Magnetic resonance imaging evidence of hippocampal injury after prolonged focal febrile convulsions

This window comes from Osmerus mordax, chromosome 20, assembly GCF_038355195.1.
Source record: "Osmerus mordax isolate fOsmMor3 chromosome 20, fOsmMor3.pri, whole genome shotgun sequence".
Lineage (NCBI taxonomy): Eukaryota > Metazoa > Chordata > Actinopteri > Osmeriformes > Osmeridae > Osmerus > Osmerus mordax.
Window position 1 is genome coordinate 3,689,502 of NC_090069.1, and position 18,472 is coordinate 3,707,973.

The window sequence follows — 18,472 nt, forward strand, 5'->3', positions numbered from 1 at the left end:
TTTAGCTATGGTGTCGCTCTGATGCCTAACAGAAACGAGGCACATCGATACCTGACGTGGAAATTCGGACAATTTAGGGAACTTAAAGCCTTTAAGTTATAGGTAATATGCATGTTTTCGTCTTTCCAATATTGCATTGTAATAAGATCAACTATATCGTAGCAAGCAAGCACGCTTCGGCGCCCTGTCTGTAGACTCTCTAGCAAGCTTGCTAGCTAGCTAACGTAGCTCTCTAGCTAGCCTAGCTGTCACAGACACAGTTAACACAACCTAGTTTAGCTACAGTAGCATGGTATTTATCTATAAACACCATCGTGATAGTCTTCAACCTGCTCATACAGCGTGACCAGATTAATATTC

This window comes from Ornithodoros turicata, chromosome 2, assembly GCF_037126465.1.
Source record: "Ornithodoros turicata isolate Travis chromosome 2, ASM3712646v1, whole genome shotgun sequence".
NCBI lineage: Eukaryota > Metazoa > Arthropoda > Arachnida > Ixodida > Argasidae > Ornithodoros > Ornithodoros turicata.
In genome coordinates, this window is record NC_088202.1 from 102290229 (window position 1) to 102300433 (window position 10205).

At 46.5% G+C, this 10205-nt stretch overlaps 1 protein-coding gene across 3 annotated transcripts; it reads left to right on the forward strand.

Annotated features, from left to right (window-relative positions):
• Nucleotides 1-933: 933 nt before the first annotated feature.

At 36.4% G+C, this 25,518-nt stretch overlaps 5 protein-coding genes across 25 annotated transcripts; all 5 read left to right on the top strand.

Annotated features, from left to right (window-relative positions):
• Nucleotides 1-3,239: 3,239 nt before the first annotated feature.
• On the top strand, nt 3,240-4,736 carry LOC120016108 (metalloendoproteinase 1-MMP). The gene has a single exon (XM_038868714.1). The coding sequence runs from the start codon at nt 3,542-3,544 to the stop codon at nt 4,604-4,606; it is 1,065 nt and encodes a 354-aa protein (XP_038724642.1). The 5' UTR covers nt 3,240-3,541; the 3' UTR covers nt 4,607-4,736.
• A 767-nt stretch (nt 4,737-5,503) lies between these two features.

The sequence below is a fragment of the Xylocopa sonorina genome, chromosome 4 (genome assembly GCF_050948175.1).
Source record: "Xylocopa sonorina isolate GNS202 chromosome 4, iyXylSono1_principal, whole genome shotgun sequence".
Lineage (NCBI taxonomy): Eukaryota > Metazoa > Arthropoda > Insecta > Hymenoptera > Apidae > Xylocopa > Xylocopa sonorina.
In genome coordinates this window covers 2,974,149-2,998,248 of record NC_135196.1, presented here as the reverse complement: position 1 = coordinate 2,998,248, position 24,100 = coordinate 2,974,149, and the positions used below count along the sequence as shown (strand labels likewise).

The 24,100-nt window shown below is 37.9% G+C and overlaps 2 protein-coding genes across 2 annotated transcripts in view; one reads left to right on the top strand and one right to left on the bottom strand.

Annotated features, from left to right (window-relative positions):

Magnetic resonance imaging (MRI) was performed after complex febrile convulsion (CFCs) in 27 infants. Definite MRI abnormalities were seen in 6 of the 15 infants with focal or lateralized CFCs and in none of the 12 infants with generalized CFCs. In 2 of the 6 infants with lateralized CFCs and abnormal MRIs, the MR images showed preexisting bilateral hippocampal atrophy consistent with the history of perinatal insults in these infants. However, the remaining 4 infants with MRI abnormalities and lateralized CFCs had significantly longer seizures than other infants and had MRI changes suggesting acute edema with increased hippocampal T2-weighted signal intensity and increased volume predominantly in the hippocampus in the hemisphere of seizure origin. Of those with acute edema, 1 had electrographical seizure activity recorded in the temporal region and another had a choroid fissure cyst displacing the affected hippocampus; both infants had follow-up MRIs showing that hippocampal atrophy had developed. These patients demonstrate that prolonged and focal CFCs can occasionally produce acute hippocampal injury that evolves to hippocampal atrophy. Finally, evidence of preexisting hippocampal abnormalities in several infants and electrographical temporal lobe seizure activity in 1 suggests the possibility that CFCs actually originated in the temporal lobes in some patients.